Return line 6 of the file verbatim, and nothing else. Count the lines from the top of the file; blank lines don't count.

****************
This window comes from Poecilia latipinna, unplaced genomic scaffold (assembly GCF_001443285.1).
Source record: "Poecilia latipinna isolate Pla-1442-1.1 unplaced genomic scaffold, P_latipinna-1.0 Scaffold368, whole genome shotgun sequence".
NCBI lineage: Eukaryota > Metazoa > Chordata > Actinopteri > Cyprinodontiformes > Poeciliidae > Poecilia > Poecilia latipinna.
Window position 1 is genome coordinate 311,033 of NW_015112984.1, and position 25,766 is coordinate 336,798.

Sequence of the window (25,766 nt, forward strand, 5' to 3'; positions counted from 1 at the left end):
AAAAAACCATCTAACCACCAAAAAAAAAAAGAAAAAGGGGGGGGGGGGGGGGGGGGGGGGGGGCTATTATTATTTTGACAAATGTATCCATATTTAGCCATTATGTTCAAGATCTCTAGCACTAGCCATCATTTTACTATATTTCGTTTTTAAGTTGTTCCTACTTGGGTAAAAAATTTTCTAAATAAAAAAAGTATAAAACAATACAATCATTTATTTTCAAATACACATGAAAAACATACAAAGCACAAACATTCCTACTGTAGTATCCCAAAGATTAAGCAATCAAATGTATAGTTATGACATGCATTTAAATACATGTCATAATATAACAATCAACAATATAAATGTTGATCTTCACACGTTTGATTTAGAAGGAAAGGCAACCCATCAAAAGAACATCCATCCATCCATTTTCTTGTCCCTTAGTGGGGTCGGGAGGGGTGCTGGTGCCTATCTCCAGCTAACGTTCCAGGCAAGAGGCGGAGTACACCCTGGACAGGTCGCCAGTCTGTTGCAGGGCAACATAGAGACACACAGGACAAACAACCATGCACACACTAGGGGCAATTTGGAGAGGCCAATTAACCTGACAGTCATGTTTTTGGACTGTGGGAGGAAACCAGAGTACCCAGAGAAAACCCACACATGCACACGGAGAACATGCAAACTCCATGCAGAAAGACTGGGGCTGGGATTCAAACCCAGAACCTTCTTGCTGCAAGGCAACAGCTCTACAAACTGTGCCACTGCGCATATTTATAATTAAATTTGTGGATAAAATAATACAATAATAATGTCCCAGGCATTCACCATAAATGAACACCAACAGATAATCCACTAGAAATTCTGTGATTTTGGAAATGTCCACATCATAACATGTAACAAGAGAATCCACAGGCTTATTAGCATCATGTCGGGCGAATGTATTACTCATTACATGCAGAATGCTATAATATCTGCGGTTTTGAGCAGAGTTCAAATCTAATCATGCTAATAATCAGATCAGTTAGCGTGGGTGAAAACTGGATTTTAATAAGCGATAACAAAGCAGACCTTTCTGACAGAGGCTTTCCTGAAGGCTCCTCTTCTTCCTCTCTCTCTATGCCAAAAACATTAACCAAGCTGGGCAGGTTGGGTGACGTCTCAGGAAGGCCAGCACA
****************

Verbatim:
AAAAAACCATCTAACCACCAAAAAAAAAAAGAAAAAGGGGGGGGGGGGGGGGGGGGGGGGGGGCTATTATTATTTTGACAAATGTATCCATATTTAGCCATTATGTTCAAGATCTCTAGCACTAGCCATCATTTTACTATATTTCGTTTTTAAGTTGTTCCTACTTGGGTAAAAAATTTTCTAAATAAAAAAAGTATAAAACAATACAATCATTTATTTTCAAATACACATGAAAAACATACAAAGCACAAACATTCCTACTGTAGTATCCCAAAGATTAAGCAATCAAATGTATAGTTATGACATGCATTTAAATACATGTCATAATATAACAATCAACAATATAAATGTTGATCTTCACACGTTTGATTTAGAAGGAAAGGCAACCCATCAAAAGAACATCCATCCATCCATTTTCTTGTCCCTTAGTGGGGTCGGGAGGGGTGCTGGTGCCTATCTCCAGCTAACGTTCCAGGCAAGAGGCGGAGTACACCCTGGACAGGTCGCCAGTCTGTTGCAGGGCAACATAGAGACACACAGGACAAACAACCATGCACACACTAGGGGCAATTTGGAGAGGCCAATTAACCTGACAGTCATGTTTTTGGACTGTGGGAGGAAACCAGAGTACCCAGAGAAAACCCACACATGCACACGGAGAACATGCAAACTCCATGCAGAAAGACTGGGGCTGGGATTCAAACCCAGAACCTTCTTGCTGCAAGGCAACAGCTCTACAAACTGTGCCACTGCGCATATTTATAATTAAATTTGTGGATAAAATAATACAATAATAATGTCCCAGGCATTCACCATAAATGAACACCAACAGATAATCCACTAGAAATTCTGTGATTTTGGAAATGTCCACATCATAACATGTAACAAGAGAATCCACAGGCTTATTAGCATCATGTCGGGCGAATGTATTACTCATTACATGCAGAATGCTATAATATCTGCGGTTTTGAGCAGAGTTCAAATCTAATCATGCTAATAATCAGATCAGTTAGCGTGGGTGAAAACTGGATTTTAATAAGCGATAACAAAGCAGACCTTTCTGACAGAGGCTTTCCTGAAGGCTCCTCTTCTTCCTCTCTCTCTATGCCAAAAACATTAACCAAGCTGGGCAGGTTGGGTGACGTCTCAGGAAGGCCAGCACA